News: Ceremony kicks off Southern Accord 12 in Botswana
THEBEPHATSHWA AIR BASE, Botswana – More than 1,200 military personnel from The Republic of Botswana and the United States attended the opening ceremony for Southern Accord 2012 on Aug. 1, a joint exercise intended to enhance both countries’ capabilities in the areas of humanitarian assistance/disaster relief operations, peace keeping operations and aeromedical evacuation.
“Peace support operations have lately become obligations which can neither be wished away by anybody nor any country,” said Brig.Gen. David Dikobe, the Assistant Chief of Staff, Training and Doctrine, Botswana Defense Force. “To this end, humanitarian opporations are closer to the military than ever before in the history of mankind. To remain a relevant and trusted partner, training of this nature cannot be overestimated.”
Each phase of the exercise aims at enhancing the interoperability between U.S. and Botswanan Defense Forces. The ultimate goal is increased cooperation, which will in turn increase stability and security across the continent.
“In a little over two weeks, as you emerge from this exercise, both Botswana forces and the U.S. forces will be better trained, more capable and more importantly, you will know each other in ways you did not before,” said Michelle Gavin, U.S. Ambassador to Botswana, who attended the ceremony. “To everyone participating in the exercise, I want to challenge you to learn as much as you can, please stay safe, enjoy the camaraderie of your fellow soldiers, and build some relationships which will last.”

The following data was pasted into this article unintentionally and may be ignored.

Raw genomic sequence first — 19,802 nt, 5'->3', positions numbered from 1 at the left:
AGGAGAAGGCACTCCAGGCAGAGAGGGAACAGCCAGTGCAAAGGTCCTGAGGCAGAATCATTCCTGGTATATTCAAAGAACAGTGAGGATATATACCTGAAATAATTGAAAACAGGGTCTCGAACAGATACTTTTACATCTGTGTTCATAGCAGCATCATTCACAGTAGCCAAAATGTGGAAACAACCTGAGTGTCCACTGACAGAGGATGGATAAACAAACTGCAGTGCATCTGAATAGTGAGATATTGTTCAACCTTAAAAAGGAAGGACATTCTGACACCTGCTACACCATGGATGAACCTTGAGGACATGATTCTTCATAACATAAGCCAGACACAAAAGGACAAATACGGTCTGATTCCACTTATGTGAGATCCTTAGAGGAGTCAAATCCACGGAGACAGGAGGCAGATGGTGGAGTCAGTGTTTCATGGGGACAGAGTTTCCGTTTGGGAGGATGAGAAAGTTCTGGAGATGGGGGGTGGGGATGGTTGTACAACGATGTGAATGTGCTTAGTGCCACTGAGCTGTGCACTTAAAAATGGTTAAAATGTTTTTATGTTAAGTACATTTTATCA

Representing the U.S. is a diverse group of service members from many different kind of units such as medical, infantry, public affairs and veterinary, as well as many more. No matter the job or country, participants look forward to the training and the unique opportunity it provides.
“The three things I’d like you to remember are: building relationships is important, improving processes and capabilities always matters and success is repeatable,” said Brig. Gen. Isaac Osborne, deputy commander, U.S. Army Africa. "As we work together side-by-side, the relationships, knowledge and skills that will be shared will benefit our militaries and our nations, today and in the future.”
In light of today’s political and security environment, both countries agree it is more important than ever to train together so they can operate more effectively.
“This exercise comes at a time when the world faces numerous challenges,” said Dikobe, “ranging from natural disasters like drought to civil wars and terror attacks. I therefore urge you to make the most of this exercise, so you can contribute towards making the world a safer place to live.”